In 2008 the IUCN Red List had assessed the conservation status of all known mammal species. Since then, about 200 new species of mammal have been described by science in over 60 countries. These include 72 species of bats, 74 species of rodents, 14 species of primates, 4 species of carnivore, 2 species of dolphin, and a range of marsupials, moles, shrews, ungulates, and other types of mammal that span mammalian taxonomy. Despite being one of the most studied groups of species, it’s clear that many mammals still remain unknown to science.
Since most of these species are new to science and conservation, there is relatively little information on their life history, range, populations, habitat and ecology, or any conservation actions recommended that would allow IUCN and its partners to assess their conservation status in the IUCN Red List. The process for being listed in the IUCN Red List requires detailed information about a species (See: what it means to be a threatened species) and the majority of these newly described mammal species have not yet been assessed in the IUCN Red List system. In fact, since 2008, only four of the over 200 species have had their conservation status assessed, all primates:(Mico rondoni Vulnerable, Callicebus caquetensis Critically Endangered, Rhinopithecus strykeri Critically Endangered, Tarsius wallacei Data Deficient).As researchers learn more about new species, they gather information that allows IUCN to list a species in one of the Red List categories. However, despite the efforts of the biologists and conservationists who study these species, there may not be enough information for IUCN to determine a species’ conservation status. Data Deficient species are often classified as such because they are rare and have small ranges, which limits the ability of scientists to find and count them. For instance, Wallace’s Tarsier (Tarsius wallacei) is found only on the Isthmus of Palu and from a small area southwest of Palu, Central Sulawesi, Indonesia. Photo Courtesy of Stefan Merker
In a paper released today in the journal Science and reviewed here, Stuart Pimm and colleagues contend that much of the knowledge we have about species are from those species that have ranges that exceed about 20,000 km2 and that much of the future of species discovery will come from discovering species that have small-ranges. Interestingly, Pimm et al. point out that uncertainties surrounding where species are may be more important that describing how many species exist.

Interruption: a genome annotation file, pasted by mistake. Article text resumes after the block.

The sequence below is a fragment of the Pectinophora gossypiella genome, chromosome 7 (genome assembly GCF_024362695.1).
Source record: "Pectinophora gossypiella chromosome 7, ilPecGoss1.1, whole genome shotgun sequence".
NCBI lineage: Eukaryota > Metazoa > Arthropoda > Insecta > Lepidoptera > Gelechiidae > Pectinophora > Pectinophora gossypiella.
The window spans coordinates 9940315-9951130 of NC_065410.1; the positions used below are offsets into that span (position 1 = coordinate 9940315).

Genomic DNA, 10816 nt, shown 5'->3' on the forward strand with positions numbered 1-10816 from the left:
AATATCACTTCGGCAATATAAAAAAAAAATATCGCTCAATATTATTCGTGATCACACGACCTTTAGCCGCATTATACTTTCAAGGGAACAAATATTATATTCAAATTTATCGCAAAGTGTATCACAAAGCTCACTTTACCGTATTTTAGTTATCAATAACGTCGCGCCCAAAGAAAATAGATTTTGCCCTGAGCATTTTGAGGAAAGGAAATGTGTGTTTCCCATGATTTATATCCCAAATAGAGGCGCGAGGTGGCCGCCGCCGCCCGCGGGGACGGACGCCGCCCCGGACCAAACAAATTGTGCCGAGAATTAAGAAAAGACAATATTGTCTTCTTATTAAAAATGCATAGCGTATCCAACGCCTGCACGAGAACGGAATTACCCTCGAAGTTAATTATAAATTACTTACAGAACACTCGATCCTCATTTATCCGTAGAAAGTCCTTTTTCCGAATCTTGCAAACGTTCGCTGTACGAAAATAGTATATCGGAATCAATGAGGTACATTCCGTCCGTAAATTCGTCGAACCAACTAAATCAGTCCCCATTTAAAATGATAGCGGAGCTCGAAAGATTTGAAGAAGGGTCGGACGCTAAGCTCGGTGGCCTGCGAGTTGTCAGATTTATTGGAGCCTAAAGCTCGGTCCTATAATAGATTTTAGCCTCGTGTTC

What is clear is that even in the relatively small clade of mammals (about 5400 of species), there are still a large number of undescribed species. The fact remains that most of the species that we know a great deal about are wide-ranging and relatively common within their ranges and most of the species that have been described inhabit small ranges. However, the vast majority of biodiversity remains undescribed or Data Deficient.
The IUCN Red List process is about using the knowledge we learn about biodiversity to inform conservation and save species from the threats that lead to extinction. This process has led to a 20% reduction in the rate of vertebrate species extinctions. For new species it takes researchers and conservationists time to learn about their ranges, life history, habitat, and ecology. For mammals, this process generally takes around 5-10 years if there is sufficient support for researchers and Red Listers, but, is often quicker for more popular and well-funded taxa and nearly non-existent for invertebrates and fungi.
Knowing that there are so many undescribed species out there is a great thing if you’re looking to name a new species after yourself and its an exciting prospect for the discovery and conservation of biodiversity.